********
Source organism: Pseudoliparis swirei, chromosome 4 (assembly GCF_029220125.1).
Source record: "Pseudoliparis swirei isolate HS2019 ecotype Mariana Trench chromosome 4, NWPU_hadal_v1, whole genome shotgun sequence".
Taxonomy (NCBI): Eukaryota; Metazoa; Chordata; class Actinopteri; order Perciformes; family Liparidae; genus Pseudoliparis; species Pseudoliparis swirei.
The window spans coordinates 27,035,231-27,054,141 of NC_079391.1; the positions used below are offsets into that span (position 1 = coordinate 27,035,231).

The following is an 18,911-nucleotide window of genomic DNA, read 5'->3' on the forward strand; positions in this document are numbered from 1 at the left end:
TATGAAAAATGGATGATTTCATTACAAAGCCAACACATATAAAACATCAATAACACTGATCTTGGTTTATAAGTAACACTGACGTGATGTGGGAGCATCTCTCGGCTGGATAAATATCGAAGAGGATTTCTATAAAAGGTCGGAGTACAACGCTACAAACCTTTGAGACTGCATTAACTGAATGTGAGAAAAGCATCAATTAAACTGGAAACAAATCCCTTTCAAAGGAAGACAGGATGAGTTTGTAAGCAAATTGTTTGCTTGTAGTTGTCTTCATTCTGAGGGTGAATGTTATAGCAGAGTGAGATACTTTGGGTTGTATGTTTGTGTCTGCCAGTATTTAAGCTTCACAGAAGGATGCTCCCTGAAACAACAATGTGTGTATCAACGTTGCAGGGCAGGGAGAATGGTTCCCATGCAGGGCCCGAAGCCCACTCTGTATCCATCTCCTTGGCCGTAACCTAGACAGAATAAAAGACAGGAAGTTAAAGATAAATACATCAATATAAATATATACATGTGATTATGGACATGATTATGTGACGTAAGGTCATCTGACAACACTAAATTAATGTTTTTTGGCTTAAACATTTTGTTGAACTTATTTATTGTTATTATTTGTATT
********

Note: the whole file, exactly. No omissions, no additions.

Source organism: Pseudoliparis swirei, chromosome 4 (assembly GCF_029220125.1).
Source record: "Pseudoliparis swirei isolate HS2019 ecotype Mariana Trench chromosome 4, NWPU_hadal_v1, whole genome shotgun sequence".
Taxonomy (NCBI): Eukaryota; Metazoa; Chordata; class Actinopteri; order Perciformes; family Liparidae; genus Pseudoliparis; species Pseudoliparis swirei.
The window spans coordinates 27,035,231-27,054,141 of NC_079391.1; the positions used below are offsets into that span (position 1 = coordinate 27,035,231).

The following is an 18,911-nucleotide window of genomic DNA, read 5'->3' on the forward strand; positions in this document are numbered from 1 at the left end:
TATGAAAAATGGATGATTTCATTACAAAGCCAACACATATAAAACATCAATAACACTGATCTTGGTTTATAAGTAACACTGACGTGATGTGGGAGCATCTCTCGGCTGGATAAATATCGAAGAGGATTTCTATAAAAGGTCGGAGTACAACGCTACAAACCTTTGAGACTGCATTAACTGAATGTGAGAAAAGCATCAATTAAACTGGAAACAAATCCCTTTCAAAGGAAGACAGGATGAGTTTGTAAGCAAATTGTTTGCTTGTAGTTGTCTTCATTCTGAGGGTGAATGTTATAGCAGAGTGAGATACTTTGGGTTGTATGTTTGTGTCTGCCAGTATTTAAGCTTCACAGAAGGATGCTCCCTGAAACAACAATGTGTGTATCAACGTTGCAGGGCAGGGAGAATGGTTCCCATGCAGGGCCCGAAGCCCACTCTGTATCCATCTCCTTGGCCGTAACCTAGACAGAATAAAAGACAGGAAGTTAAAGATAAATACATCAATATAAATATATACATGTGATTATGGACATGATTATGTGACGTAAGGTCATCTGACAACACTAAATTAATGTTTTTTGGCTTAAACATTTTGTTGAACTTATTTATTGTTATTATTTGTATT